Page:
SOUTH AFRICA – The share price of Tiger Brands dipped by more than 5% in early trade on Monday, before recovering to trade a touch over 3% down on news that South African listeriosis victims plan to file a class action case against the group.
Richard Spoor, known in South Africa for his work for mineworkers seeking compensation for lung damage, is teaming up with Seattle-based firm Marler Clark on the listeriosis case, he said on Monday.
The suit could be brought within the next two weeks.
The group’s shares were trading down 3.3% at R355.95 at 15:46 on the JSE after reaching an intra-day low of R348.52.
Tiger Brands’ Enterprise unit has closed two factories and recalled ready-to-eat meat products after government tests linked one of its facilities to the outbreak.
“We have instructions from a large enough group of victims and a representative group of victims” to file a suit, Spoor said by phone. “We hope to file it this week or next.”
Tiger Brands hasn’t received notification of any class action, said Nevashnee Naicker, a company spokesperson.
The Department of Health traced the outbreak, in which more than 180 people have died, to Tiger Brands’ Enterprise factory in Polokwane, in Limpopo province, and said last week it would support anyone intending legal action.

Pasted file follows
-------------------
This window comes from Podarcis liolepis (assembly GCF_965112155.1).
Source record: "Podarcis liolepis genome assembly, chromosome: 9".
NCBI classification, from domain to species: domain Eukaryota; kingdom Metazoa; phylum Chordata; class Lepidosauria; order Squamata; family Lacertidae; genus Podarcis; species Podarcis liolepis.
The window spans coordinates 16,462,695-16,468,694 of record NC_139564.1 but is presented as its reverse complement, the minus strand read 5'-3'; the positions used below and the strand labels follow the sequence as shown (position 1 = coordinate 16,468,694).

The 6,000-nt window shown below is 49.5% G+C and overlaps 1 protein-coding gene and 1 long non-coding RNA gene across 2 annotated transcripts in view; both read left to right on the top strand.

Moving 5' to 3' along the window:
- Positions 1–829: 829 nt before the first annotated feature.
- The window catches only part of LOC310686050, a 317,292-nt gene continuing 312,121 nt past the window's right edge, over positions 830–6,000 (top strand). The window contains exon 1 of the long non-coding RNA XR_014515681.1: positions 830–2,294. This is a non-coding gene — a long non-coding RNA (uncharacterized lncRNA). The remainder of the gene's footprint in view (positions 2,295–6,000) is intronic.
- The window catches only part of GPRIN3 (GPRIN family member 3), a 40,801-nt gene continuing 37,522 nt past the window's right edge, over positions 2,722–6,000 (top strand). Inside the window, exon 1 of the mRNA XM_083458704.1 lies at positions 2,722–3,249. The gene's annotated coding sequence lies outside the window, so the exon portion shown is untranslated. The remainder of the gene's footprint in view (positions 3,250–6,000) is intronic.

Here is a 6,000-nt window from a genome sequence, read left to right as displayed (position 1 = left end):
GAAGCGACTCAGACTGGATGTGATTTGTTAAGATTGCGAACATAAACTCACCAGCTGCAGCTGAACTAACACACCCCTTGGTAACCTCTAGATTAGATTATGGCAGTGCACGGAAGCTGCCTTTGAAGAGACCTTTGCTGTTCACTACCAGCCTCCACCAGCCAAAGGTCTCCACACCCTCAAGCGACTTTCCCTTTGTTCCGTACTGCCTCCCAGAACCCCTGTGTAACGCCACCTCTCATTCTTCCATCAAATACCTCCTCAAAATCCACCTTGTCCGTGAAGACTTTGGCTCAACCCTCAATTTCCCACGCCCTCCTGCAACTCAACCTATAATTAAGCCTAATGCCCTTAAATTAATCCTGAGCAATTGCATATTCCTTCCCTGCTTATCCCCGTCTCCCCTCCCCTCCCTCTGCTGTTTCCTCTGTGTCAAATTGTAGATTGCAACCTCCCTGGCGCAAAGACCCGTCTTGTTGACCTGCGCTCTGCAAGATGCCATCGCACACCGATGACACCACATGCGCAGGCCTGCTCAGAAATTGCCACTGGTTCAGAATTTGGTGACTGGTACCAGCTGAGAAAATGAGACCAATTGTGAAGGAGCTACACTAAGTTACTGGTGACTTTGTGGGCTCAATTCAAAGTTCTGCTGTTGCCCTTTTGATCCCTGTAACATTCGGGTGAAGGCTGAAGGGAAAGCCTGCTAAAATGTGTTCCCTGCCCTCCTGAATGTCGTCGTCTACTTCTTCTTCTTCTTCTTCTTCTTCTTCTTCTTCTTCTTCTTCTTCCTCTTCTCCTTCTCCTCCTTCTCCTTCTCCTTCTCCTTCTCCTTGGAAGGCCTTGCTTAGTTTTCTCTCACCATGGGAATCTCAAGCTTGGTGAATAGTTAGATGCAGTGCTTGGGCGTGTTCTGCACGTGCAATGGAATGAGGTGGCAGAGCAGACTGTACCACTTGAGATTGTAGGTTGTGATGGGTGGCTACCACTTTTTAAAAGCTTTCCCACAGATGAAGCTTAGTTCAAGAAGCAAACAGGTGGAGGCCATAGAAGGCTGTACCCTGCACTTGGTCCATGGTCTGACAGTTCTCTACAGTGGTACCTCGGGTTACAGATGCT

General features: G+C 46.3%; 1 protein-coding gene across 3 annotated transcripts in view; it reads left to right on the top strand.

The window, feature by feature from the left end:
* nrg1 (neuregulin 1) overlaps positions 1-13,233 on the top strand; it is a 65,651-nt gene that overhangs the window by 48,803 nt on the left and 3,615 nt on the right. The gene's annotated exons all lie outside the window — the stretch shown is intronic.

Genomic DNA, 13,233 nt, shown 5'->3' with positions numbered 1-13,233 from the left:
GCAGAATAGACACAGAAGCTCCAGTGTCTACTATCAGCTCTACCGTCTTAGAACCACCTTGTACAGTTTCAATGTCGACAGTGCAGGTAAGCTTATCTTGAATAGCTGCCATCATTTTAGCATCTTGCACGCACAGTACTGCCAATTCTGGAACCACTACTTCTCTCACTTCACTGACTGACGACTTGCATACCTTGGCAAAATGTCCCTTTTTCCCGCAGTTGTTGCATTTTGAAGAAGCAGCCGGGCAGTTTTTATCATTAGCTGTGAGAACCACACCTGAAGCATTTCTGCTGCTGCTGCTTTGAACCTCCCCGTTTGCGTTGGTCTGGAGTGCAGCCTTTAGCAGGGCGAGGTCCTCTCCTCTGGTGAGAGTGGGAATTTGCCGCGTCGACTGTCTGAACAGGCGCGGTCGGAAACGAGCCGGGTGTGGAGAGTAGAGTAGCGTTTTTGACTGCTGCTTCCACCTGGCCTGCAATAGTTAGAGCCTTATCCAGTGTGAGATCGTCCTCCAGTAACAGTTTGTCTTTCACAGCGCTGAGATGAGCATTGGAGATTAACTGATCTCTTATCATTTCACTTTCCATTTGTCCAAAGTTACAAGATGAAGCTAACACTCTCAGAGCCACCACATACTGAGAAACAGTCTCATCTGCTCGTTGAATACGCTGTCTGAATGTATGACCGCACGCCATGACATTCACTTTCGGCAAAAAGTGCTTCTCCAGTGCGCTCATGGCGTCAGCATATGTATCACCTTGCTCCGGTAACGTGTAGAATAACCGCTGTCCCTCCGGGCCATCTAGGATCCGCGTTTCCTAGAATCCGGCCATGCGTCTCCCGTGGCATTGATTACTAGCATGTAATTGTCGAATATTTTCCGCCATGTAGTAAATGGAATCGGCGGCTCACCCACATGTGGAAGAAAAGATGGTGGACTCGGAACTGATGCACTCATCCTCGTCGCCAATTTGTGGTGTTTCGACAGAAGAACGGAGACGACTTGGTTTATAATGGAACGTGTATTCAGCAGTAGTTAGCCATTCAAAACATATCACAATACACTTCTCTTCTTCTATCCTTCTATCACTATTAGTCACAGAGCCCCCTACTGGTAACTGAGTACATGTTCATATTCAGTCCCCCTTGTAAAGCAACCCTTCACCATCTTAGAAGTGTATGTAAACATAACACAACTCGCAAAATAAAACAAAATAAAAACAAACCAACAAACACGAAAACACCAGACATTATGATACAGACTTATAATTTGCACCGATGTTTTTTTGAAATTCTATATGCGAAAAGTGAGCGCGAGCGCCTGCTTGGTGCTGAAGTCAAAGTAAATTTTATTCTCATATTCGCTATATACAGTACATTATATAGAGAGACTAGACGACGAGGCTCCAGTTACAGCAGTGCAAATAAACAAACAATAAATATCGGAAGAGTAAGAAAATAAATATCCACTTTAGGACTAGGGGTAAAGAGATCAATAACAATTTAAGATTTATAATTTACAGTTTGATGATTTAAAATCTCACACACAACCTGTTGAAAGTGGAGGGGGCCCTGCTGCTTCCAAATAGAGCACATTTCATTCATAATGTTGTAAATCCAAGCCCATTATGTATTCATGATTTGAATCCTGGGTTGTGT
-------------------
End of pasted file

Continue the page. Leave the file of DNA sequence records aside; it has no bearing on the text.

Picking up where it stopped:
While the department showed Tiger Brands confirmation that the ST6 strain of listeria, which has been linked to the deaths, was found at the facility, tests haven’t shown the strain in the company’s products, Naicker said.
Consumer protection rules state that harm caused by a defective product can hold the distributor strictly liable, Spoor said.
“I can’t see how it would be in Tiger Brands’ interest to contest this aggressively,” he said.
Tiger Brands on Friday said that its Polokwane and Germiston factories would remain closed while it conducts a “deep cleaning process”.
“Tiger Brands acknowledges that it is dealing with a national crisis which has impacted customers, consumers and the industry.
Tiger Brands intends being at the forefront of finding a solution, and to this end, we have appointed a team of local and international scientific experts to attempt identify the root cause of LST6,” it said.